The deadly allure of venomous species spikes discovery

28 August 2023

It’s only human to feel fear and fascination for things that can kill or hurt us.

Our innate fear of toxic fauna and flora is a universal behaviour that has enabled us to survive, thrive and coexist with the natural world for millennia.

It allows us to recognise the threat of danger, pain or harm and act accordingly.

IMB researchers Dr Samuel Robinson and Dr Natalie Saez, from Professor Glenn King's lab, have faced that fear and transformed it into something positive.

Dr Robinson and Dr Saez work with some of the world’s most venomous plants and animals to gain insights into the prospective uses of their toxins.

While most recoil from venomous creatures, they seek to understand the creativity and complex chemical makeup of these natural weapons and defence mechanisms to develop new pain treatments and lifesaving cures.


A new sensation

Dr Samuel Robinson @StingScience

Dr Samuel Robinson literally puts his body on the line in his quest to better understand pain. He has been stung more than 350 times by a variety of ants, wasps and other stinging insects and plants, which he rates according to pain level in an Excel spreadsheet.

That stinging, burning, painful feeling is not a new sensation for the researcher who, as a student in New Zealand, worked for a beekeeper and was occasionally stung up to 30 times a day.

Studying Honours in Pharmacology at Auckland University and a stint in a neuroscience lab piqued his interest in the effect of toxins on neuronal pathways and pain physiology.

“I was quite familiar with getting stung and was interested in how toxins can be used as tools,” Dr Robinson said.

“I want to understand pain signalling in the brain at a molecular level and venoms that target nerves are a huge untapped source of pain-causing toxins.”

Hitting a nerve

His Sting Science Program catalogues different types of stings, expanding on the pioneering work of his colleague and friend, the late US entomologist Dr Justin O. Schmidt, who created the Schmidt Pain Index.

Dr Robinson shares his firsthand sting experiences via social media @stingscience from the benign to extremely painful, such as the Queensland Gympie Gympie or giant stinging tree.

“After being stung, you realise there is something special in this plant. As a team, we found a new type of toxin unique to plants that had never been seen before and it interacts with pain-sensing nerves in the human body in a new way,” Dr Robinson said.

“It’s a perfect example of what we can learn from stings. We identified a new component of pain signalling with the potential to be targeted by completely new classes of painkillers.”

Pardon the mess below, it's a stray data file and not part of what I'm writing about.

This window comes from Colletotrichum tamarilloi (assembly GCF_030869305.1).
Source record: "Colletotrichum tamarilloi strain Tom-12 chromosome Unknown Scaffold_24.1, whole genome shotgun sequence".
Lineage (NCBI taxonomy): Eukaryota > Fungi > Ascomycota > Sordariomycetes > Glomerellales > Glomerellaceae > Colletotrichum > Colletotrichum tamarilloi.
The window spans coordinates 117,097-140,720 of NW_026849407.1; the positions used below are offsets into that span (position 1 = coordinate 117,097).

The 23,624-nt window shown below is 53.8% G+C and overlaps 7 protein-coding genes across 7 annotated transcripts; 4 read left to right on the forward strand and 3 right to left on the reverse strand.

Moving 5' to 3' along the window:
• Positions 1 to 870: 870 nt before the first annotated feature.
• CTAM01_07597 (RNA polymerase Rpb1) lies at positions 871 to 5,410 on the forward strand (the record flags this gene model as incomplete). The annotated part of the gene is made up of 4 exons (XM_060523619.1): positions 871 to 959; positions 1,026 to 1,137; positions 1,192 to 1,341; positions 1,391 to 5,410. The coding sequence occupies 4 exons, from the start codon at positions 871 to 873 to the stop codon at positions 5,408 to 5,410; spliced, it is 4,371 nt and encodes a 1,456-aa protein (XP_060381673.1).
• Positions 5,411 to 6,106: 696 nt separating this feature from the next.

The IMB team found a unique toxin in the Queensland Gympie Gympie stinging tree

Science with bite

Dr Natalie Saez @nat_toxinology

While Dr Natalie Saez does not seek to engage in painful firsthand interactions with her venomous research subjects, she has grown fond of the endemic arachnids she studies, becoming familiar with the creatures while milking their venom to enable new scientific discoveries

After 14 years of academic research into venoms produced by tarantulas and funnel-web spiders, she has put her fear to practical use, analysing the potent compounds for cures.

“People are scared of spiders and they can potentially be deadly but you can also harness the attributes of individual components in venom to be medically useful,” she said.

“That dichotomy was interesting to me and I wanted to explore the potential for the therapeutic implications of these toxins.”

Dr Saez investigated a bioactive peptide found in K’gari (Fraser Island) funnel-web spider venom that inhibits the activity of an ion channel in the human body that causes cell death by lack of oxygen.

This led to a translational research and development project with Brisbane-based startup Infensa Bioscience into a new cardiac disease drug to prevent damage caused by heart attacks and strokes.

Spidey senses are tingling

Dr Saez said her research only scratches the surface of the potentially lifesaving molecules that could be harnessed from more than 40,000 species of venomous spiders globally.

“I find spiders fascinating and their peptides are very specific and selective, making perfect tools for discovery,” Dr Saez said.

“We believe the K’gari (Fraser Island) funnel-web spider has around 3,000 peptides in its venom and only 10 or so are lethal. We’ve only looked into one of those non-lethal peptides, which became the therapeutic drug candidate. 

“From one spider, there is a physical library of potent compounds that may have therapeutic applications.

“If we can isolate those individual components, we could find something that could provide a very potent and selective hit as a therapeutic, and that is where the real excitement lies.”

K’gari (Fraser Island) funnel-web spider venom contains a molecule which has become a drug candidate for heart attacks and stroke